“I had to make a lot of promises. Give a great many assurances just to get him to let us walk out. Things like ‘nothing happened when we went out last night.’ The last thing I need is for him to have another reason to go sniffing around. As it stands, he still wanted to send us to a convent, and was prepared to go to… extreme lengths to see it done.”
GM: Aimee grows quieter at the mention of Caroline’s uncle. She bites her lip.
“Well… okay,” Aimee says at length. “But see a doctor sooner rather than later, okay? I mean, there might be STDs, or… god forbid, you end up pregnant.”
Now that Aimee mentions it, can she even get pregnant now?
Caroline: “I know.” Caroline is very quiet. She suspects she knows the answer to that question.
GM: “I can come with you, if you want. You know I won’t say anything…” Aimee offers.
Caroline: Caroline shakes her head. “I just need to work it out on my own.” She looks at Aimee. “But I will work it out. There’s just…. a lot that needs to be done.”
She lays her head on her roommate’s shoulder. “You’re the only one, Aimee. The only one that knows anything. As far as everyone else is concerned, I just made some bad decisions, ran off, drank too much. You made it home all right the other night?”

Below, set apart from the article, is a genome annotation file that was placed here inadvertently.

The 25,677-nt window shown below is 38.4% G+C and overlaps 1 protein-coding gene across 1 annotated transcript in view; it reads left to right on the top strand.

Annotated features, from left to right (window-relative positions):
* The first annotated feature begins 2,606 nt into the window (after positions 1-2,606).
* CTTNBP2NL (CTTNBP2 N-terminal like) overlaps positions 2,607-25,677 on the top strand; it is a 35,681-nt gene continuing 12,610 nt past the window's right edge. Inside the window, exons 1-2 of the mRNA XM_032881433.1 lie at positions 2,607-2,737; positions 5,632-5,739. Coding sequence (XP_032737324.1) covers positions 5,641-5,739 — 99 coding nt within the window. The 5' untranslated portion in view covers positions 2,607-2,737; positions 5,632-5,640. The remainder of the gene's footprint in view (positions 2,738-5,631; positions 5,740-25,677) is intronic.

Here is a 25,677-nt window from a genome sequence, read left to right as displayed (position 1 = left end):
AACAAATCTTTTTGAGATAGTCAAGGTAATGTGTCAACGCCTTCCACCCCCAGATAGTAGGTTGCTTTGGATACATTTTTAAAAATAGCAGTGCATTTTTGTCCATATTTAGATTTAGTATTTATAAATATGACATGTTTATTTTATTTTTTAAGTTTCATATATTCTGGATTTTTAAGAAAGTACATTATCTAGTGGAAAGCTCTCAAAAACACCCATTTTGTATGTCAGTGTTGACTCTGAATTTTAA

GM: Aimee nods in response and gives her shoulder a squeeze. “Yeah. My… memory’s kinda hazy, but there was a lot going on.”
Caroline: Caroline nods, hand still resting in Aimee’s shoulder. “That’s one easy of saying it.”
She sits up after a moment. “I’m going to be in and out for a few days. I need a bit more time… just away from everything. Cover for me in class?”
GM: Aimee nods in turn. “Yeah, I can talk to our professors… but, uh, you should probably call your job yourself. I don’t know how understanding they’re going to be.”
Caroline: She nods. “I’ll take care of them. Thank you, Aimee.”